Pexpect, Python, and Managing Devices -- Tratto

tratto-logo A few months ago I decided to write a web application that would essentially run like RANCID, I named it "tratto." Since then I decided that it would be better to nail down a basic python framework first, then integrate it into say.. a django application. In all of my years as an engineer I had never leveraged expect to accomplish simple and repetitive tasks. I am a recent python "convert" and wanted to write a simple app that could be used as a framework for managing and monitoring network connected devices and hosts. Tratto uses pexpectto connect and parse ssh and telnet sessions. This framework provides an easy way to connect to remote devices and issue commands and store the output. I also wanted an easy way to "extend" this framework and be able to add ways to connect to any operating system (or at least use default shell behavior as a baseline). I manage a wide variety of devices and I wanted to support at least the default implementations of Cisco IOS, OpenBSD, Mac OS X, and Aruba OS. Here is how you would add an operating system's parameters to Tratto (

class ArubaOS(OperatingSystem):
	'''aruba configs'''
	DISABLE_PAGINATION = 'terminal length 0'
	GET_CONFIG	="show run"

There are 3 files included in Tratto right now:

  1. -- This is a class which manages sessions using pexpect
  2. -- This is the class which manages all the operating parameters
  3. -- This is an example file of how to use Tratto to fetch whatever info you want

Here is an example of how to use the framework to connect to devices and issue commands:

#!/usr/bin/env python

import Connectivity
import Systems

#telnet to a cisco switch
m = Systems.OperatingSystems['IOS']
s = Connectivity.Session("",23,telnet,m)
s.login("akonkol", "mypass")
s.sendcommand("show ver")
s.sendcommand("show clock")
s.sendcommand("show run")

#ssh to a apple machine
m = Systems.OperatingSystems['OSX']
s = Connectivity.Session("",22,"ssh",m)
s.login("akonkol", "mypass")
#sendcommand will echo response by default, you can store that
#response in a variable if you wish
result = s.sendcommand("df -h")
print result

#ssh to openbsd box
m = Systems.OperatingSystems['OBSD']
s = Connectivity.Session("",22,"ssh",m)
s.login("akonkol", "mypass")
print s.sendcommand("cat /etc/passwd")
print s.sendcommand("arp -a")

The Future

With Tratto you can technically pull information from any networked device and use that data for whatever you please. Current ideas are integrating Tratto into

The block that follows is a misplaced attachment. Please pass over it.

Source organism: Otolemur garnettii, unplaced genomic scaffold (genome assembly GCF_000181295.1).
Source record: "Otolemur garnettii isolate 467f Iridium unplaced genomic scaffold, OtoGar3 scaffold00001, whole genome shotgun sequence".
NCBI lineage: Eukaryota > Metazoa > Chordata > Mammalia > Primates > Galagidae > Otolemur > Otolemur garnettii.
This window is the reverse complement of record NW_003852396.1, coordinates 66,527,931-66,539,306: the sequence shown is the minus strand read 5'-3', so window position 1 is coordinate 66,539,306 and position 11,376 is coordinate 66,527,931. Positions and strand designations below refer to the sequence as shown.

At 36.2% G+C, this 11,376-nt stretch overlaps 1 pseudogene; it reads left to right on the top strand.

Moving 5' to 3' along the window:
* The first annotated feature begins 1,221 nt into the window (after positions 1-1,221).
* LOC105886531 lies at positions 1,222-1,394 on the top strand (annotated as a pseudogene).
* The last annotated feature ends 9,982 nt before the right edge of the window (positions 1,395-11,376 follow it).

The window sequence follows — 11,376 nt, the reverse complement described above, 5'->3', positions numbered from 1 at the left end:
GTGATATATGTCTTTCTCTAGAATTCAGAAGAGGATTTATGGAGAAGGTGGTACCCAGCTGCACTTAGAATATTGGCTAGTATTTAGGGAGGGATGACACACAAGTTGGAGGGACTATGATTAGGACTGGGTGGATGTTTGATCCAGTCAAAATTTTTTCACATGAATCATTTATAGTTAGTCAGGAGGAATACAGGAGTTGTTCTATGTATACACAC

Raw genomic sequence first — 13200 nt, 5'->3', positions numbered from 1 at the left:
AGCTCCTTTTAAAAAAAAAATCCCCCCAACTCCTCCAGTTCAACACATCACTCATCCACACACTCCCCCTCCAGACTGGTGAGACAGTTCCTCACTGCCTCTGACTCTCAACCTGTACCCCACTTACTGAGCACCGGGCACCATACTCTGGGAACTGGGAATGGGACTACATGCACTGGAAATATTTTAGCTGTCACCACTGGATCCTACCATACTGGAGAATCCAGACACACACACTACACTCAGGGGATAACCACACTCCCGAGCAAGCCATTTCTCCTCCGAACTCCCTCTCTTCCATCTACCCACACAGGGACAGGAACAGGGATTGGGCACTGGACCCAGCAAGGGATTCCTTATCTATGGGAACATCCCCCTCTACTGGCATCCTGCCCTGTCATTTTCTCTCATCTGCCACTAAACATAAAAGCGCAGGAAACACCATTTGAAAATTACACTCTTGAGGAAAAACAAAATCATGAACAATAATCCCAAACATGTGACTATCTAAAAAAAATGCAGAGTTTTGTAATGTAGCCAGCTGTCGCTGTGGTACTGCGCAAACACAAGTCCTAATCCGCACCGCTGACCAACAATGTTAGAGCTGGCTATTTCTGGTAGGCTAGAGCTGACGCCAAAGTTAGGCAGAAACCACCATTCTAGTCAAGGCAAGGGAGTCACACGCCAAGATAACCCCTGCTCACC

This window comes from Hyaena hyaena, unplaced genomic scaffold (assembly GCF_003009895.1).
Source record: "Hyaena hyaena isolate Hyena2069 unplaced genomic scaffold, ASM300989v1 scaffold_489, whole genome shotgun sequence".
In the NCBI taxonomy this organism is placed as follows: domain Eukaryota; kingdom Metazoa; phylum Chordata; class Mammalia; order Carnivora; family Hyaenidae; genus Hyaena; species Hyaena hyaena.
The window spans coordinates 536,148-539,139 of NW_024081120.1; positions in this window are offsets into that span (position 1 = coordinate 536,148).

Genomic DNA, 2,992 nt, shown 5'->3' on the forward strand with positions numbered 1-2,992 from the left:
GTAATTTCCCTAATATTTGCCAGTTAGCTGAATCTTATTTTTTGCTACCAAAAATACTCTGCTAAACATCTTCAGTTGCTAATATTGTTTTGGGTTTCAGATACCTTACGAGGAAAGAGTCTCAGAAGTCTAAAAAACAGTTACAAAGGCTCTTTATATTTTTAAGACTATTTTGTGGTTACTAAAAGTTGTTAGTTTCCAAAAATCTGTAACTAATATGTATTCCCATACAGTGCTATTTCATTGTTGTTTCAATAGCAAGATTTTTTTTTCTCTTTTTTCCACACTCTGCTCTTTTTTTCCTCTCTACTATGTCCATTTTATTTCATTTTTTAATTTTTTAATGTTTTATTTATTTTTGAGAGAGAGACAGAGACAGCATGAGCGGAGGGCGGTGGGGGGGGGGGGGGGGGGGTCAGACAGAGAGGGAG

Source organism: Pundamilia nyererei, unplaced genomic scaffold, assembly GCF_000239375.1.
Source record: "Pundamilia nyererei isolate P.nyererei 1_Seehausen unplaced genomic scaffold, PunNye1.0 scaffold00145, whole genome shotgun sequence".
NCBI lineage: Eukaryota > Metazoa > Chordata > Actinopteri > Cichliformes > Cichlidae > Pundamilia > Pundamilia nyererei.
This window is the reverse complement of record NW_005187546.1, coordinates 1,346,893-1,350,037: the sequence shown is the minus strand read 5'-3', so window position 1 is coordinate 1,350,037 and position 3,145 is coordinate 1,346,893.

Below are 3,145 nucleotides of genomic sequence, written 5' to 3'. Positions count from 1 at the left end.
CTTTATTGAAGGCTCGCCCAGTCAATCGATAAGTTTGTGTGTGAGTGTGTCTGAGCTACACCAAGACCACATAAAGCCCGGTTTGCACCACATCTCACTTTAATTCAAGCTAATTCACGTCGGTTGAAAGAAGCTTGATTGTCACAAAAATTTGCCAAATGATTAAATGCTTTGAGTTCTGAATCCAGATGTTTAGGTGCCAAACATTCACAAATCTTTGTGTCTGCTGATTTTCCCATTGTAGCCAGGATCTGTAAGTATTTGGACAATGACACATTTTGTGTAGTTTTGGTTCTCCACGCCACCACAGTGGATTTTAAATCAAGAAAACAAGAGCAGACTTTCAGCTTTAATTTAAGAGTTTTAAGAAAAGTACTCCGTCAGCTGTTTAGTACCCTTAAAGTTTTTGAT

• a config repository application with a web frontend (like RANCID)
  • a network mapping application using cdp neighbors
  • monitoring platform which performs different commands based on certain scenarios ("show interfaces" when IP SLA shows latency)

This is my first attempt at releasing python software, so if you think something could be better let me know. Download Tratto

Tagged as cisco , pexpect python , ssh telnet
Written by Andrew Konkol on January 26th, 2010


This is great! Thanks for this post. I am a newbie at python and this will be a big help.

Melanie Hertling
March 6, 2010
I totally agree, i was bashing my head against pexpect to create a library to manage my connections, and then i suddently found this, i owe you a beer dude !!! +1 for this

March 3, 2011
Hi, i think there is a little mistake with the extra print in the file, in sendcommand func, if you follow the #ssh to a apple machine, if you save an print response, you got 2 responses, i.e.: run show clock in a cisco router: miranda@appsrv01:~/python_scripts/Tratto-Barcelona$ python XXXXXX:3750 via ssh show clock yielded: THU MAR 03 02:49:09 2011 Timezone SV, -6 hr 0 min offset from UTC THU MAR 03 02:49:09 2011 Timezone SV, -6 hr 0 min offset from UTC Regards,

March 3, 2011
I'll take a look at it man, it's been a while since I worked on this code. The main reason I wrote Tratto was to grab full router configs... If you have any suggestions on how to fix it, I would appreciate it.

Andrew Konkol
March 5, 2011
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